On a hot summer night in New York City there are few things as pleasant as a trip to the Delacorte Theater in Central Park. Truly, only the most egregious Public Theater productions can spoil the magic, and luckily the latest show to hit the theater, As You Like It, is not one of those. It isn't the most exciting production of Shakespeare you'll ever see, but it is light, romantic, engaging and also? Free.

The only problem in this Daniel Sullivan-directed production is the play itself. Though it has some truly classic bits ("All the world's a stage...") it also doesn't have much there there. What you've got is a light pastoral comedy that runs nearly three hours. And that can start to weigh down the lightness if you know what we mean.

Still, the production itself is lush and lovely. Lily Rabe is a charming Rosalind. She seems to have a great time during the long chunk of the show where she pretends to be a man—though you'll never once forget she's a beautiful woman. Impressively she manages at some points to drop her voice down to Cathy Moriarty-levels. Renee Elise Goldsberry is lovely in the basically thankless role of Rosalind's cousin Celia (her love-at-first-sight moment with Omar Metwally's Oliver is pitch-perfect) and Andre Braugher seems to be having a grand old time as both the deposed Duke Senior and his usurper brother Duke Frederick.

Also appearing to relish being back on the boards? Oliver Platt as Touchstone the court jester. You know what they say about small roles? Platt's performance is a good example of that. His exchanges with the melancholy Jaques (Stephen Spinella) are low-key and charming and we would happily have watched him dance with his goatherding lady Audrey (Donna Lynne Champlin) for even longer.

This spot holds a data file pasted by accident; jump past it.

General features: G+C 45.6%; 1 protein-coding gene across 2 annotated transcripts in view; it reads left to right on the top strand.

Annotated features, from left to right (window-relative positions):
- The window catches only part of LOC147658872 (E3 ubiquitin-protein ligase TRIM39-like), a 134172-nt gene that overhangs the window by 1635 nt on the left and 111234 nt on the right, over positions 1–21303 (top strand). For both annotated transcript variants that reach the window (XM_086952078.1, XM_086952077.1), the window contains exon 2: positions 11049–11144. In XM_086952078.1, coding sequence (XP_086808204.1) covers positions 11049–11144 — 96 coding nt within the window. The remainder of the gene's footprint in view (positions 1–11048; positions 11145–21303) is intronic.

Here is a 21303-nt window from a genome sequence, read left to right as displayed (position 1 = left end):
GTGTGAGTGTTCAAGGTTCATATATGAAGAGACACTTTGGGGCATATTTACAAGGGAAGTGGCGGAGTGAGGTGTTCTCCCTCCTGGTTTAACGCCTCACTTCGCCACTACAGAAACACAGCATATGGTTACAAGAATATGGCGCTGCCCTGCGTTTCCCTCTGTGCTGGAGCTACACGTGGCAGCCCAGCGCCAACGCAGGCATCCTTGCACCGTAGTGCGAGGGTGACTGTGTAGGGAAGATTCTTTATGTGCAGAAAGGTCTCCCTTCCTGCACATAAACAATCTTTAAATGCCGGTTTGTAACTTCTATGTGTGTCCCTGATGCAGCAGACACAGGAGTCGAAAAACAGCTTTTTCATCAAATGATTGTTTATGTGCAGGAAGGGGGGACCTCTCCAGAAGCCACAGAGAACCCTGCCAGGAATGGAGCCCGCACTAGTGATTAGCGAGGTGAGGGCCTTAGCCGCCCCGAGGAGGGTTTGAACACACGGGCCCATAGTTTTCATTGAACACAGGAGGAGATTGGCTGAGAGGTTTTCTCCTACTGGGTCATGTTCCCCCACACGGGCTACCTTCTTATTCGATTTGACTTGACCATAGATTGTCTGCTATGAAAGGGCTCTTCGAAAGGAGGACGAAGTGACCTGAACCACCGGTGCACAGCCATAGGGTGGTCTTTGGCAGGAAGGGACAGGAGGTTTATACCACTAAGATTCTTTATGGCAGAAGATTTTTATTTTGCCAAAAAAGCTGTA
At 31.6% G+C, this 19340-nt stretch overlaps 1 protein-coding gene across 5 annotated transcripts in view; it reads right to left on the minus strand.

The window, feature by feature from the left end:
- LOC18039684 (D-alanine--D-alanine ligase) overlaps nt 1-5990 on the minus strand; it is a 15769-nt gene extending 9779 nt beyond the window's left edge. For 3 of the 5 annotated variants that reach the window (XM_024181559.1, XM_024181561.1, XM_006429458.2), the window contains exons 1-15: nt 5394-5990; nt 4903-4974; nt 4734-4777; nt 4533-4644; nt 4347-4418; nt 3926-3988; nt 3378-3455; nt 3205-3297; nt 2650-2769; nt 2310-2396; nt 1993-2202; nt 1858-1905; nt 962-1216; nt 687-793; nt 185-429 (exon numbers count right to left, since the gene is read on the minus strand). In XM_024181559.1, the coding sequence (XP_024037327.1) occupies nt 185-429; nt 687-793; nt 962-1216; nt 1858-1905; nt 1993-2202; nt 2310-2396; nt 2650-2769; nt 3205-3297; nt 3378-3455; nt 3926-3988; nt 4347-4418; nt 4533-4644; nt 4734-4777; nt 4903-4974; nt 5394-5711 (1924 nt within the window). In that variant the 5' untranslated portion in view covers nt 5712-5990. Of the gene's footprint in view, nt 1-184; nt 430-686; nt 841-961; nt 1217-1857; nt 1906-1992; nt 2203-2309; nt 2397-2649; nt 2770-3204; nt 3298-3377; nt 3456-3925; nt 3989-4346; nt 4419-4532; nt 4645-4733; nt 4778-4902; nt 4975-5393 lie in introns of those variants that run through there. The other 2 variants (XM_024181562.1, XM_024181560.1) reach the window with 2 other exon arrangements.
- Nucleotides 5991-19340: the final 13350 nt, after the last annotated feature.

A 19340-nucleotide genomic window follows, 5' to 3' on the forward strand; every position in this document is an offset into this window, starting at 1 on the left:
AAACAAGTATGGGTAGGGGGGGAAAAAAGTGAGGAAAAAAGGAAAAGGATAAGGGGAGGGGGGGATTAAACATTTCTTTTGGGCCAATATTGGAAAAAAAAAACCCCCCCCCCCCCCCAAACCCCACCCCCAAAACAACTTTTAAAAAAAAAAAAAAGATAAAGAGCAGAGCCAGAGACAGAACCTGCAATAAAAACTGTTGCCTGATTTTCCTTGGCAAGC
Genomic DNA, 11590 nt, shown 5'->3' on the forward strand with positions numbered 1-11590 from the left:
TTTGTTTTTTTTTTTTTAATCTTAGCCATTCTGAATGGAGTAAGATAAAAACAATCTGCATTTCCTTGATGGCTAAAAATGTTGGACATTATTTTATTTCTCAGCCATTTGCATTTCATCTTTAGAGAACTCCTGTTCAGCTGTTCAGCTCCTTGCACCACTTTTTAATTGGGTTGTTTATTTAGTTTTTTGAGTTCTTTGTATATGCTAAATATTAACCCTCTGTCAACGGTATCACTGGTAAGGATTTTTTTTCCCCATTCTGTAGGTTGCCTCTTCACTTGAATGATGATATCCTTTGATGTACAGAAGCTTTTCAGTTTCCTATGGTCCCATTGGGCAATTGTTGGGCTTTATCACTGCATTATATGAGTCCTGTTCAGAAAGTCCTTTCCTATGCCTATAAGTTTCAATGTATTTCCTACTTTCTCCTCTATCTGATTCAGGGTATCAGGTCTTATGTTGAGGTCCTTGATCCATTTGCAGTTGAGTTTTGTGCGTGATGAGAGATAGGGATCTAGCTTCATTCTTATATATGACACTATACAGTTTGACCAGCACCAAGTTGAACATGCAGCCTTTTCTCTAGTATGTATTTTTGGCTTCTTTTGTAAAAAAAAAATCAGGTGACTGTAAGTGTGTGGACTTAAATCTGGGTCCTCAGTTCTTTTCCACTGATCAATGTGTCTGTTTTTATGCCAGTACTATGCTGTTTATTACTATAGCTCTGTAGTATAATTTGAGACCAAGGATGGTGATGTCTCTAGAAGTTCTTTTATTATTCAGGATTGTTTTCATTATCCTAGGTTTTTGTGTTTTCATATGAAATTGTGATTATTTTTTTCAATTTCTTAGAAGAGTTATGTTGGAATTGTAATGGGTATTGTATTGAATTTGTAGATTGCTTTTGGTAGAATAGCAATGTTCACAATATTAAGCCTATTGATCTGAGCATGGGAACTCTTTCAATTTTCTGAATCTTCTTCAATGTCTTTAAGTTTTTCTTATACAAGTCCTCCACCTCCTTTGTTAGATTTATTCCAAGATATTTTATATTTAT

Speaking of dancing, the bluegrass music at this production has been written by one Mr. Steve Martin and while there might be a bit more of it than a nearly-three-hour show needs, it (and the band that plays it) is quite lovely. Also worth mentioning is John Lee Beatty's set which starts off with a dull wooden wall and then opens up to reveal a truly lovely forest that fades into Central Park perfectly.

All in all you may not love this latest production of Shakespeare in the Park, but you'd be hard pressed to dislike it. And with such a stunning setting, friendly cast and such an amenable cost, there are much worse ways to spend a midsummer's night.

As You Like It runs through June 30th // ticket info here